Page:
Today I will like us to look at Warren Buffet and the company Berkshire Hathaway as a case study for great brands.
Warren Buffet is the Chairman of Berkshire Hathaway, an American multinational conglomerate holding company. They are the owners of Heinz ( I am sure we use the Salad Cream and ‘Ketchups’ on our dinner tables). But him and his company also has stakes also in The Coca-Cola Company, Wells Fargo, IBM, Restaurant Brands International, and shares in Apple. Berkshire Hathaway averaged an annual growth in book value of 19.7% to its shareholders for the last 49 years (compared to 9.8% from the S&P 500 with dividends included for the same period), while employing large amounts of capital, and minimal debt.
He is known as the Oracle of Omaha. He is known to only invest in brands that show disruptive tendencies to their industry, but what does Disruptive Strategy even mean and how can we all create one..? //Deleted, property of #BreakFastWithEizu//
Hathaway is a disruptor. As a clue, the world is in that phase with the likes of Ellon Musk, Richard Branson, Warren Buffet and co. A disruptive innovation is an innovation that creates a new market and value network and eventually disrupts an existing market and value network, displacing established market leading firms, products and alliances. It’s a set of new rules for market take over I share at our breakfast meetings. Back to Hathaway, the innovative disruptive company is known for its control and leadership by Warren Buffett, who is the company’s Chairman of the Board, President, and Chief Executive Officer, and Charlie Munger, the company’s Vice-Chairman of the Board of Directors. In the early part of Buffett’s career at Berkshire, he focused on long-term investments in publicly traded companies, but more recently he has more frequently bought whole companies. Berkshire now owns a diverse range of businesses including confectionery, retail, railroad, home furnishings, encyclopedias, manufacturers of vacuum cleaners, jewelry sales, newspaper publishing, manufacture and distribution of uniforms, and several regional electric and gas utilities.
According to the Forbes Global 2000 list and formula, Berkshire Hathaway is the fourth largest public company in the world, and the 9th largest conglomerate by revenue.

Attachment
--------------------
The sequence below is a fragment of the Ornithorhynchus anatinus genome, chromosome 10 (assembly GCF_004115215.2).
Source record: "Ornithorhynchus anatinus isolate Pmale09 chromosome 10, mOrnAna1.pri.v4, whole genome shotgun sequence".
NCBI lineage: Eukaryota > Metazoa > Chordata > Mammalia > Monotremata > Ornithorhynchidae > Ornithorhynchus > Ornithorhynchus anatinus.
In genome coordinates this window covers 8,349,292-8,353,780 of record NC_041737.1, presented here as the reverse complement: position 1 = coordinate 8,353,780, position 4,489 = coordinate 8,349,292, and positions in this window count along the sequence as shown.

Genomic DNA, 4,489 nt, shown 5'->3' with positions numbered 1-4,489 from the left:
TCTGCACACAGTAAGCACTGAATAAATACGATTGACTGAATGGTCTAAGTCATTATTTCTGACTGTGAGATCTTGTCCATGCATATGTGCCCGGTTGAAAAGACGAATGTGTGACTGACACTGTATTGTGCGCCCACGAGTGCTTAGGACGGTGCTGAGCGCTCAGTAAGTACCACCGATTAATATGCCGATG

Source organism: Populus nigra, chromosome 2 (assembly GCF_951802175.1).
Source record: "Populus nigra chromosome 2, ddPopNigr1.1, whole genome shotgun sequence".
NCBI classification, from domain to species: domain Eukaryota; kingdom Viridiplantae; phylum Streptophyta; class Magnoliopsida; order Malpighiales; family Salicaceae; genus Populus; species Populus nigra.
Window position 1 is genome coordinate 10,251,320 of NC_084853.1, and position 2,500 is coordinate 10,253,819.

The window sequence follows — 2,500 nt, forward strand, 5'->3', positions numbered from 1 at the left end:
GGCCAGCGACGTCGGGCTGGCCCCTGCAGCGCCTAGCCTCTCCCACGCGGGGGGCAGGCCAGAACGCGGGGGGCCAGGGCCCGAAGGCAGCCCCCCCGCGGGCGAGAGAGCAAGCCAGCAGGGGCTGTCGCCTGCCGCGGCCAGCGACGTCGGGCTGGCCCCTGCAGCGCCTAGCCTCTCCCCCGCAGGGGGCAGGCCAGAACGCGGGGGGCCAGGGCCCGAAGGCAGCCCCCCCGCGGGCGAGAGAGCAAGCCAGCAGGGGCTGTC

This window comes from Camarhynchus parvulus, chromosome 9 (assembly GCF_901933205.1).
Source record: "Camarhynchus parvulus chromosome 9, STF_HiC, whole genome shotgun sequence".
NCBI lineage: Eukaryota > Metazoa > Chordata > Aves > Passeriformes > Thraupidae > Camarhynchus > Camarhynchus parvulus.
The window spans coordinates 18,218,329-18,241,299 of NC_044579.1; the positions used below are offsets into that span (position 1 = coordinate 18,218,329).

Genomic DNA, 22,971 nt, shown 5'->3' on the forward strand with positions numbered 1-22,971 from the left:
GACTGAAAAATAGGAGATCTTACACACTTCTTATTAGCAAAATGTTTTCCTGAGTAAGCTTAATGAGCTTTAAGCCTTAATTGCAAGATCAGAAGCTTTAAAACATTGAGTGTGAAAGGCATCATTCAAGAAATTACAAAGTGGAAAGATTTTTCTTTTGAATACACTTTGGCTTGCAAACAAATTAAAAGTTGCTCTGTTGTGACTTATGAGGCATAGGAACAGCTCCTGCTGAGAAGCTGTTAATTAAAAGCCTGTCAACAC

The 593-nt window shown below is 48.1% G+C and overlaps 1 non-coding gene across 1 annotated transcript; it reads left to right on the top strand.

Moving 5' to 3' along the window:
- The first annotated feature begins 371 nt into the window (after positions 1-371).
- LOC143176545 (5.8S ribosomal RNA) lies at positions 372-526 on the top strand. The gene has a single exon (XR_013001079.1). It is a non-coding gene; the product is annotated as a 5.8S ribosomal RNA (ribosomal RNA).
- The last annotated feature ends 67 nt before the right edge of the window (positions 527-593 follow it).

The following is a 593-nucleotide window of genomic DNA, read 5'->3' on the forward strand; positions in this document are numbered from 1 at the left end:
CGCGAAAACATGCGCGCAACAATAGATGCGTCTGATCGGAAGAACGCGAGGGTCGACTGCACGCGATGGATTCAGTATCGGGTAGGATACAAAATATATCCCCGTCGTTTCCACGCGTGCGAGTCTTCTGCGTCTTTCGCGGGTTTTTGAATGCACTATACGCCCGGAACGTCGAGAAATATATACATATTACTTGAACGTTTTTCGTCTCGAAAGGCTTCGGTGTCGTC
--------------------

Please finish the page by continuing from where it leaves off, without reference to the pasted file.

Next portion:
But let’s take a closer look at the dynamics of Berkshire Hathaway. It wasn’t started by Warren Buffet. It started off almost a century before as a Textile Mill and company. It was almost ran aground before the mid 20th century when he came in. In 1962, a young Warren Buffett began buying stock in Berkshire Hathaway after noticing a pattern in the price direction of its stock whenever the company closed a mill. Eventually, Buffett acknowledged that the textile business was waning and the company’s financial situation was not going to improve.
In 1964, Stanton made an oral tender offer of $11 1⁄2 per share for the company to buy back Buffett’s shares. Buffett agreed to the deal. A few weeks later, Warren Buffett received the tender offer in writing, but the tender offer was for only $11 3⁄8. Buffett later admitted that this lower, undercutting offer made him angry. Instead of selling at the slightly lower price, Buffett decided to buy more of the stock to take control of the company and fire Stanton (which he did). However, this put Buffett in a situation where he was now majority owner of a textile business that was failing.
Buffett initially maintained Berkshire’s core business of textiles, but by 1967, he was expanding into the insurance industry and other investments. Berkshire first ventured into the insurance business with the purchase of National Indemnity Company. In the late 1970s, Berkshire acquired an equity stake in the Government Employees Insurance Company (GEICO), which forms the core of its insurance operations today (and is a major source of capital for Berkshire Hathaway’s other investments). In 1985, the last textile operations (Hathaway’s historic core) were shut down.
In 2010, Buffett claimed that purchasing Berkshire Hathaway was the biggest investment mistake he had ever made, and claimed that it had denied him compounded investment returns of about $200 billion over the subsequent 45 years. Buffett claimed that had he invested that money directly in insurance businesses instead of buying out Berkshire Hathaway (due to what he perceived as a slight by an individual), those investments would have paid off several hundredfold.
Whether life or business , intuition, grit and consistency is key. To me, grit is perhaps the most important factor here.
Grit is a distinct combination of passion, resilience, determination, and focus that allows a person to maintain the discipline and optimism to persevere in their goals even in the face of discomfort, rejection, and a lack of visible progress for years, or even decades.
Its painful to see brilliant and nice people fail. I used to wonder why. But according to study after study, the truth is, people who are smart, talented, kind, curious, and come from stable, loving homes, generally don’t succeed if they don’t know how to work hard, remain committed to their goals, and persevere through struggles and failure. It’s something we all can work on, starting from now.